Workplace Injuries Linked to Greater Risk of Suicides, Fatal Drug Overdoses

Originally published by: Safety and Health MagazineAugust 14, 2019

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Editor’s Note: While this topic is important to discuss year-round, September is suicide prevention awareness month, a dedicated time to raise awareness on the subject and connect individuals having suicidal thoughts to resources and treatment services. Check out these Suicide Prevention Resources.

People injured at work are more likely to die of suicide or a drug overdose when the injury requires at least a week off, results of a recent study led by researchers from the Boston University School of Public Health show.

Photo: HHakim/iStockphoto

The researchers reviewed workers’ compensation data collected between 1994 and 2000 for more than 100,000 injured workers in New Mexico and linked it with the workers’ Social Security Administration earnings and mortality data through 2013, along with National Death Index cause-of-death data through 2017. They found that 36,034 of the workers sustained a lost-time injury between 1994 and 2000. Lost-time injuries were defined as requiring more than seven days off the job or resulting in permanent disability.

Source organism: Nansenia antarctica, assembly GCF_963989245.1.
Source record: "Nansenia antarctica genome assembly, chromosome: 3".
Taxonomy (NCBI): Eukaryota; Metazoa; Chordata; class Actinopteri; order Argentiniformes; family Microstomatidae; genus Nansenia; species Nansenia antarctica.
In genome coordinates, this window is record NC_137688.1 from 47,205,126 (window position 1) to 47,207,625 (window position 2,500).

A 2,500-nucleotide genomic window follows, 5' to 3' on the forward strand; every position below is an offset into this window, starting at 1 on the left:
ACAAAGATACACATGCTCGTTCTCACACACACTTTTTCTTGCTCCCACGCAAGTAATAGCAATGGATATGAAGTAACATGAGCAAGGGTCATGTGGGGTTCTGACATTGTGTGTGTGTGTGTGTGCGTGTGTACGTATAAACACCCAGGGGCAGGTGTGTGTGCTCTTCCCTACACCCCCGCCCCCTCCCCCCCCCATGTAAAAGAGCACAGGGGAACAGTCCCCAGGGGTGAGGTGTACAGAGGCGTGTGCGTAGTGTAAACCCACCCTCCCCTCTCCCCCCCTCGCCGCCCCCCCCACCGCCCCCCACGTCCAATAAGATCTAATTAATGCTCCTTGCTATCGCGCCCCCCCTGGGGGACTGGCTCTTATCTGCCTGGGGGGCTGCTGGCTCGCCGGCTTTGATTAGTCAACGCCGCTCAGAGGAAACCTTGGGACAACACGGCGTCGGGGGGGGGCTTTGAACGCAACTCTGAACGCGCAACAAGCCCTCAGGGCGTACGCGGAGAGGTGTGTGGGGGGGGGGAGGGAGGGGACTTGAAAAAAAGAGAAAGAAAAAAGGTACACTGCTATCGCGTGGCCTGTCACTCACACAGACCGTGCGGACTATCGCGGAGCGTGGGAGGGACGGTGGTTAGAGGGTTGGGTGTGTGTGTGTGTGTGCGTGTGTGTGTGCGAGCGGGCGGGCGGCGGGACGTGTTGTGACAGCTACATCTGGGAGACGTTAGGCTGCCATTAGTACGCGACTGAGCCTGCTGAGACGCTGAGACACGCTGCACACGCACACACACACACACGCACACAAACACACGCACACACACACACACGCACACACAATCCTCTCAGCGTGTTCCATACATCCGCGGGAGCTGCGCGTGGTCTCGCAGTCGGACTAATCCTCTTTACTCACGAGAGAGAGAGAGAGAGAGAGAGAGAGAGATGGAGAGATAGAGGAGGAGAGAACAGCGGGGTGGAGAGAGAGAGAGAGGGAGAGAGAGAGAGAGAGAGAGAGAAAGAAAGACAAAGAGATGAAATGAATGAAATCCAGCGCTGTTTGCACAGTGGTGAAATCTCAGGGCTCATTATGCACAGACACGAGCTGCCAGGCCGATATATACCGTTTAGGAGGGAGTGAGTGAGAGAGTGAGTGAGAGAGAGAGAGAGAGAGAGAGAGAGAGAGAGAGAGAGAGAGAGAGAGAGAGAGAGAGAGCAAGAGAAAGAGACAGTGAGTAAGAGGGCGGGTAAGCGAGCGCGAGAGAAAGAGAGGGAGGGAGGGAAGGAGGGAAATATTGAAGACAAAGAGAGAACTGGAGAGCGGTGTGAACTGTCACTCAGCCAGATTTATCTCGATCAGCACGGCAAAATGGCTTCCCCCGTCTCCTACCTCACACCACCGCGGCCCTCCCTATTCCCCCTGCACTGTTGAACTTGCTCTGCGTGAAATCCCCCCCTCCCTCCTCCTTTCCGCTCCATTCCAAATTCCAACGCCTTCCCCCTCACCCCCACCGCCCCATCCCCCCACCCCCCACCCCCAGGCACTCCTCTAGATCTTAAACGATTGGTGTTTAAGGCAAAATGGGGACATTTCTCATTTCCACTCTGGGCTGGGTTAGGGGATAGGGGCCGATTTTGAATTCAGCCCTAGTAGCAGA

Women with lost-time work injuries were 193% more likely to die from drug-related causes and 92% more likely to die from suicide. Men were 72% more likely to die by suicide and 29% more likely to die of drug-related causes.

“These findings suggest that work-related injuries contribute to the rapid increase in deaths from both opioids and suicides,” senior study author Leslie Boden, a BU professor of environmental health, said in a July 22 press release.

Suicides and opioids may be driving the recently reported three-year decline in U.S. life expectancy, the researchers noted. Boden said recommendations that could help workers after an injury include “improved pain treatment, better treatment of substance abuse disorders and treatment of post-injury depression.”

The study was published online July 12 in the American Journal of Industrial Medicine.